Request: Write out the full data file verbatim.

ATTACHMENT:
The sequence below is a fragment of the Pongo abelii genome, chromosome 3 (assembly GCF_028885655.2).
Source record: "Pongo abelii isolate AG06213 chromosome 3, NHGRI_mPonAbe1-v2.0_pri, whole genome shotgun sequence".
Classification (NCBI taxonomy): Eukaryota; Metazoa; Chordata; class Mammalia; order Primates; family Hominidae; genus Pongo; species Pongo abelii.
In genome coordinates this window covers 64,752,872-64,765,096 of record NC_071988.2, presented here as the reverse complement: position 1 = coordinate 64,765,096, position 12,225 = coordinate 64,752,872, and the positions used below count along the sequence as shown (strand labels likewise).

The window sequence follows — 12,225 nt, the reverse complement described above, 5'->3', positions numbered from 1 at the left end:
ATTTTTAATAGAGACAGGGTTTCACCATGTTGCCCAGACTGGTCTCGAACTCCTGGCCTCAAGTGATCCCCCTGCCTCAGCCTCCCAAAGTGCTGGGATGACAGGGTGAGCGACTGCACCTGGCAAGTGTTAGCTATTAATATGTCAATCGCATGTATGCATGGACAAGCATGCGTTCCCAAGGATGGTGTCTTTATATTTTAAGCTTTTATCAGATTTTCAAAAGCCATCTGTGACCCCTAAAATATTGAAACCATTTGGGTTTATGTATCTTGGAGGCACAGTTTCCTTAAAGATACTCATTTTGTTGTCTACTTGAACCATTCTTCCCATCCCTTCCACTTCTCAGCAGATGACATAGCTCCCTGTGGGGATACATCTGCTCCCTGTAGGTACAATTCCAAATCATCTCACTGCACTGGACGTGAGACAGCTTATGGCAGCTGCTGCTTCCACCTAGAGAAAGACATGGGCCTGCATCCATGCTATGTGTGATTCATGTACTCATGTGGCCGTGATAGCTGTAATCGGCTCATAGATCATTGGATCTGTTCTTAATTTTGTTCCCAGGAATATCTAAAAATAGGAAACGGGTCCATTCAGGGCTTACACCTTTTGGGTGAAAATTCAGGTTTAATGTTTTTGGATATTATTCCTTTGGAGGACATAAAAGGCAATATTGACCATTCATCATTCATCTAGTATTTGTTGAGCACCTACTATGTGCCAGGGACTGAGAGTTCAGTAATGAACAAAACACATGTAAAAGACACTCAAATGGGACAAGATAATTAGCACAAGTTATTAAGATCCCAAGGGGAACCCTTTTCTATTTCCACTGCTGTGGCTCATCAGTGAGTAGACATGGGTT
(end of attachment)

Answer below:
The sequence below is a fragment of the Pongo abelii genome, chromosome 3 (assembly GCF_028885655.2).
Source record: "Pongo abelii isolate AG06213 chromosome 3, NHGRI_mPonAbe1-v2.0_pri, whole genome shotgun sequence".
Classification (NCBI taxonomy): Eukaryota; Metazoa; Chordata; class Mammalia; order Primates; family Hominidae; genus Pongo; species Pongo abelii.
In genome coordinates this window covers 64,752,872-64,765,096 of record NC_071988.2, presented here as the reverse complement: position 1 = coordinate 64,765,096, position 12,225 = coordinate 64,752,872, and the positions used below count along the sequence as shown (strand labels likewise).

The window sequence follows — 12,225 nt, the reverse complement described above, 5'->3', positions numbered from 1 at the left end:
ATTTTTAATAGAGACAGGGTTTCACCATGTTGCCCAGACTGGTCTCGAACTCCTGGCCTCAAGTGATCCCCCTGCCTCAGCCTCCCAAAGTGCTGGGATGACAGGGTGAGCGACTGCACCTGGCAAGTGTTAGCTATTAATATGTCAATCGCATGTATGCATGGACAAGCATGCGTTCCCAAGGATGGTGTCTTTATATTTTAAGCTTTTATCAGATTTTCAAAAGCCATCTGTGACCCCTAAAATATTGAAACCATTTGGGTTTATGTATCTTGGAGGCACAGTTTCCTTAAAGATACTCATTTTGTTGTCTACTTGAACCATTCTTCCCATCCCTTCCACTTCTCAGCAGATGACATAGCTCCCTGTGGGGATACATCTGCTCCCTGTAGGTACAATTCCAAATCATCTCACTGCACTGGACGTGAGACAGCTTATGGCAGCTGCTGCTTCCACCTAGAGAAAGACATGGGCCTGCATCCATGCTATGTGTGATTCATGTACTCATGTGGCCGTGATAGCTGTAATCGGCTCATAGATCATTGGATCTGTTCTTAATTTTGTTCCCAGGAATATCTAAAAATAGGAAACGGGTCCATTCAGGGCTTACACCTTTTGGGTGAAAATTCAGGTTTAATGTTTTTGGATATTATTCCTTTGGAGGACATAAAAGGCAATATTGACCATTCATCATTCATCTAGTATTTGTTGAGCACCTACTATGTGCCAGGGACTGAGAGTTCAGTAATGAACAAAACACATGTAAAAGACACTCAAATGGGACAAGATAATTAGCACAAGTTATTAAGATCCCAAGGGGAACCCTTTTCTATTTCCACTGCTGTGGCTCATCAGTGAGTAGACATGGGTT